Comparative Study of Navigated Versus Freehand Osteochondral Graft Transplantation of the Knee

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Abstract

Background:

Osteochondral lesions are a common sports-related injury for which osteochondral grafting, including mosaicplasty, is an established treatment. Computer navigation has been gaining popularity in orthopaedic surgery to improve accuracy and precision.

Hypothesis:

Navigation improves angle and depth matching during harvest and placement of osteochondral grafts compared with conventional freehand open technique.

Study Design:

Controlled laboratory study.

Methods:

Three cadaveric knees were used. Reference markers were attached to the femur, tibia, and donor/recipient site guides. Fifteen osteochondral grafts were harvested and inserted into recipient sites with computer navigation, and 15 similar grafts were inserted freehand. The angles of graft removal and placement as well as surface congruity (graft depth) were calculated for each surgical group.

Results:

The mean harvesting angle at the donor site using navigation was 4° (standard deviation, 2.3°; range, 1°-9°) versus 12° (standard deviation, 5.5°; range, 5°-24°) using freehand technique (P < .0001). The recipient plug removal angle using the navigated technique was 3.3° (standard deviation, 2.1°; range, 0°-9°) versus 10.7° (standard deviation, 4.9°; range, 2°-17°) in freehand (P < .0001). The mean navigated recipient plug placement angle was 3.6° (standard deviation, 2.0°; range, 1°-9°) versus 10.6° (standard deviation, 4.4°; range, 3°-17°) with freehand technique (P = .0001). The mean height of plug protrusion under navigation was 0.3 mm (standard deviation, 0.2 mm; range, 0–0.6 mm) versus 0.5 mm (standard deviation, 0.3 mm; range, 0.2–1.1 mm) using a freehand technique (P = .0034).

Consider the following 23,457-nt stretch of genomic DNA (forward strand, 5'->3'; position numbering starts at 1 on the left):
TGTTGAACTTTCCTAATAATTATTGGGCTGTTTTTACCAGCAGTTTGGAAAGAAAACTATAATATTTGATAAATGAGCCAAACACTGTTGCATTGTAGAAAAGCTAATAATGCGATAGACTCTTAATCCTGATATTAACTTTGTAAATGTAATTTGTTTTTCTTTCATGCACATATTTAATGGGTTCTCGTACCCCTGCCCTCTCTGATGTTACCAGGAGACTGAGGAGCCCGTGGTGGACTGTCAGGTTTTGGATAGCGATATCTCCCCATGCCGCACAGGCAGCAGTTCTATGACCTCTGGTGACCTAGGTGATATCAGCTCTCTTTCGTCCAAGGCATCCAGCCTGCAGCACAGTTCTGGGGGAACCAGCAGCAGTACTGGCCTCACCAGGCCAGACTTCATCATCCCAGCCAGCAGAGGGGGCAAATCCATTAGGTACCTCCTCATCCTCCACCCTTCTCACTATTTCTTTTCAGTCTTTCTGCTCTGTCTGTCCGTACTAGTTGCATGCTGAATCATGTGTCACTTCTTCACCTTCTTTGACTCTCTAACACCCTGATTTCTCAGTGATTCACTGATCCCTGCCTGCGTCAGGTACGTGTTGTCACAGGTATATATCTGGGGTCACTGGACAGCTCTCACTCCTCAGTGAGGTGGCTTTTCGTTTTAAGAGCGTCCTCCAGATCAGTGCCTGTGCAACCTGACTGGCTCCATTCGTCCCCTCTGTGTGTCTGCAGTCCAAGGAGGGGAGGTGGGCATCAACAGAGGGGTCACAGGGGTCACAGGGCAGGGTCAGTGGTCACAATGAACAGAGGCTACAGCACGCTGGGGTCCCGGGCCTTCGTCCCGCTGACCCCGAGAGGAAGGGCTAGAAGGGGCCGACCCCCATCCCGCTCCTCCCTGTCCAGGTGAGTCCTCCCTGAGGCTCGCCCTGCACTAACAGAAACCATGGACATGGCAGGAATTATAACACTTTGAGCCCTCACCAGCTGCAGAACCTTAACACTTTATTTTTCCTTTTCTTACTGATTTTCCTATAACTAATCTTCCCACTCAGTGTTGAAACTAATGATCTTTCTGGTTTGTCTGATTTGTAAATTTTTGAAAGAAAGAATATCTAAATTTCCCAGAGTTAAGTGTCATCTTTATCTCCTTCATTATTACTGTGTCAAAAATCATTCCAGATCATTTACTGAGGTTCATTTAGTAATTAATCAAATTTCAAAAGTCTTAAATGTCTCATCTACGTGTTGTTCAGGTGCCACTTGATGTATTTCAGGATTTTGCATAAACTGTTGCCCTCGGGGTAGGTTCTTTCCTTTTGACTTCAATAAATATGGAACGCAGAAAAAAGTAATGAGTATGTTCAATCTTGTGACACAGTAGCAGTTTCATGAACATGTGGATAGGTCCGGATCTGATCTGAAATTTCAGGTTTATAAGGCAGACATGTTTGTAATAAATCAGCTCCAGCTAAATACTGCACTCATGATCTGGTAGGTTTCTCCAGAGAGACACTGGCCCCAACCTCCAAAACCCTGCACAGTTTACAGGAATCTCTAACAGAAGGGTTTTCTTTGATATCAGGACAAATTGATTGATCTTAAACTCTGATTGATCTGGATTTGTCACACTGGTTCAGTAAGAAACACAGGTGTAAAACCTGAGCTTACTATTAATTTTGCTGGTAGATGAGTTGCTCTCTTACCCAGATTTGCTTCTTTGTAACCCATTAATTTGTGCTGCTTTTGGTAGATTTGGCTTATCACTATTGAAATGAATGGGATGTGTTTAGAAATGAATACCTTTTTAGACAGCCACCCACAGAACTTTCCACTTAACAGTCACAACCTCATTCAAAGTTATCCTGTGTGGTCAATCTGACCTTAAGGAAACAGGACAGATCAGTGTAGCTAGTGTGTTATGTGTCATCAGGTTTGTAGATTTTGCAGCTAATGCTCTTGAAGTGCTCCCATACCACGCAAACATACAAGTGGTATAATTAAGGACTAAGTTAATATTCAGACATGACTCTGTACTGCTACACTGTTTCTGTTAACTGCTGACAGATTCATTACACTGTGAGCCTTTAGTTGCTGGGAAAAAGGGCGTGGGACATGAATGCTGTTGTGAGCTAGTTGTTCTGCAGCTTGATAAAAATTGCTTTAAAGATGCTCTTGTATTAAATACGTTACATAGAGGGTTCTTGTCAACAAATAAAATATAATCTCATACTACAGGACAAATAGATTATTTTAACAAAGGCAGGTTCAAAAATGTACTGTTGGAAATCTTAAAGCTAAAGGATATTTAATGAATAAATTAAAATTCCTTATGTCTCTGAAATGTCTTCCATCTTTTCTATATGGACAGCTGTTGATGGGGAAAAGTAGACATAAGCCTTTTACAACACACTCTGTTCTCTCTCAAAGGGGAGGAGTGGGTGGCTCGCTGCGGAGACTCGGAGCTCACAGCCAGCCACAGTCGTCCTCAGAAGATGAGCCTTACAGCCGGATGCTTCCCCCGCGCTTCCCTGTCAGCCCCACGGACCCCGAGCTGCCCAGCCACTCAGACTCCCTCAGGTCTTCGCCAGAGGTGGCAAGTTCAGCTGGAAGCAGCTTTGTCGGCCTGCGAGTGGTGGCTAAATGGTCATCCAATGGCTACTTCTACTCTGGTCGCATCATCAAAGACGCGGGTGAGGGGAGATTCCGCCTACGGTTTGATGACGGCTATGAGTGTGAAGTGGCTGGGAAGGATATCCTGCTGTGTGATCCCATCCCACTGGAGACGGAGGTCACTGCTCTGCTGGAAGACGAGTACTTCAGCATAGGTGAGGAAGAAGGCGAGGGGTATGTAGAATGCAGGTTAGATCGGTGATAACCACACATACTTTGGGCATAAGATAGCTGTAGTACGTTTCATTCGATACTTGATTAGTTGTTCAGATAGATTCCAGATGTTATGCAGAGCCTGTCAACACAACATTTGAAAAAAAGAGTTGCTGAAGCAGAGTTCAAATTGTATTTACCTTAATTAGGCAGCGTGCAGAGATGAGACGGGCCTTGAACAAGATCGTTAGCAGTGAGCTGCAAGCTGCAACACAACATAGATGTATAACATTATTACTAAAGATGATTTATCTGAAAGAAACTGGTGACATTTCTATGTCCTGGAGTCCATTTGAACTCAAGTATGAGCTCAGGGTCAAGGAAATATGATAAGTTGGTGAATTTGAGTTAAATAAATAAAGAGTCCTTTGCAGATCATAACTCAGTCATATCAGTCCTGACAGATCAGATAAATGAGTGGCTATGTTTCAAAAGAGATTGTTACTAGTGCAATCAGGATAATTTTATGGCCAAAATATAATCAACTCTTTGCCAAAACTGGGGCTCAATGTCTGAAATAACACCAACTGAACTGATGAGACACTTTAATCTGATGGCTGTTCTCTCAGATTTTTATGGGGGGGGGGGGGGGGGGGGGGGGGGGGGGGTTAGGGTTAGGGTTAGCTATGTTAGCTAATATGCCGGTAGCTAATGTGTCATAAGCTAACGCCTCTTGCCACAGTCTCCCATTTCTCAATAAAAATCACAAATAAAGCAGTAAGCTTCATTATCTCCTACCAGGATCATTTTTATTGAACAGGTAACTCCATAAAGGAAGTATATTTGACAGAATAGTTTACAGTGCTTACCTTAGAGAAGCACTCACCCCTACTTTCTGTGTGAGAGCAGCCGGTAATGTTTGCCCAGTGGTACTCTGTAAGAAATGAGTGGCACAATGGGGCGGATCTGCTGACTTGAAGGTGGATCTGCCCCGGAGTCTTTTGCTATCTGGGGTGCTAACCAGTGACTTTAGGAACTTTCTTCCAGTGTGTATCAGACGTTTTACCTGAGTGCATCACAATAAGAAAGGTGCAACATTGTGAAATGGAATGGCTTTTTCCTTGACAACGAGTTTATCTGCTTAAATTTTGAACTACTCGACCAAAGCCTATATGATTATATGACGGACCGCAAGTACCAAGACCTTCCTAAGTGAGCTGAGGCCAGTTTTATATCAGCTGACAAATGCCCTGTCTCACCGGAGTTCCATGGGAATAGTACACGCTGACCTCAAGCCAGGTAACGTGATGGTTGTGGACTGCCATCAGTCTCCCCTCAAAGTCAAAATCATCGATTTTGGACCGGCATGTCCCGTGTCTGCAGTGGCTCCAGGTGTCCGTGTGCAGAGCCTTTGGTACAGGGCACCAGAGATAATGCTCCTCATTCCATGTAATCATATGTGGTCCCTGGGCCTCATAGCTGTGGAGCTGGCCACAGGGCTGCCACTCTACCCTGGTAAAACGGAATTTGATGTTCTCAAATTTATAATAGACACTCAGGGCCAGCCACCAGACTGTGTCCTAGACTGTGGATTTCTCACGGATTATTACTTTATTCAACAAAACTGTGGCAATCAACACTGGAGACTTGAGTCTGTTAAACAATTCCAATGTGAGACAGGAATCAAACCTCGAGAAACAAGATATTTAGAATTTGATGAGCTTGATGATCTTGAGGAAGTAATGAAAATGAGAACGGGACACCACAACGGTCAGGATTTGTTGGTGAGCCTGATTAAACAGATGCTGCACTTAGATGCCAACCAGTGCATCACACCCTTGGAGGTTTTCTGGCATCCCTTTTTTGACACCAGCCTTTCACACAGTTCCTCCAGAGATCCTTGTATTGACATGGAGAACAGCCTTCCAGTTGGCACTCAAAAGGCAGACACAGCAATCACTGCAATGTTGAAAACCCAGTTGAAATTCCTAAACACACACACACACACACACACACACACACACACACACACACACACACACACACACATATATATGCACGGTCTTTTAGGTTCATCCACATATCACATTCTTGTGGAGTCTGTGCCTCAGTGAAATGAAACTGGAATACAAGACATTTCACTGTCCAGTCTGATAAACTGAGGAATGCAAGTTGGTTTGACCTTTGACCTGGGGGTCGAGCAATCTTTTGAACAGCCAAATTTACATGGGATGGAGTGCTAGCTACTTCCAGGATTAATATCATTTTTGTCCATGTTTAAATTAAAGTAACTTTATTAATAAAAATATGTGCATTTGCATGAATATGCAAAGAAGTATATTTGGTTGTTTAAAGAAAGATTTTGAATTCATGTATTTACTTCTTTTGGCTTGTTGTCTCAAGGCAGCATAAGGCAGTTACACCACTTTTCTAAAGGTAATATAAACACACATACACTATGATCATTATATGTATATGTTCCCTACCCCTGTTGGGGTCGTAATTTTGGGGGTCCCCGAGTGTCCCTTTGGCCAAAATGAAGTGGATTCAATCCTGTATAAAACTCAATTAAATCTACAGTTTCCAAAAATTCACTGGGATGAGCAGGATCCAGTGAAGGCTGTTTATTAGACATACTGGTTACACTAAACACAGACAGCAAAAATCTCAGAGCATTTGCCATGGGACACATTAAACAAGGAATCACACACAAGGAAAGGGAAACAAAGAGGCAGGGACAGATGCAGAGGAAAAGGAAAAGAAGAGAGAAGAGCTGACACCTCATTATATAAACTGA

Conclusion:

Significantly greater accuracy and precision were observed in harvesting and placement of the osteochondral grafts in the navigated procedures. Clinical studies are needed to establish a benefit in vivo.

Clinical Relevance:

Improvement in the osteochondral harvest and placement is desirable to optimize clinical outcomes. Navigation shows great potential to improve both harvest and placement precision and accuracy, thus optimizing ultimate surface congruity.

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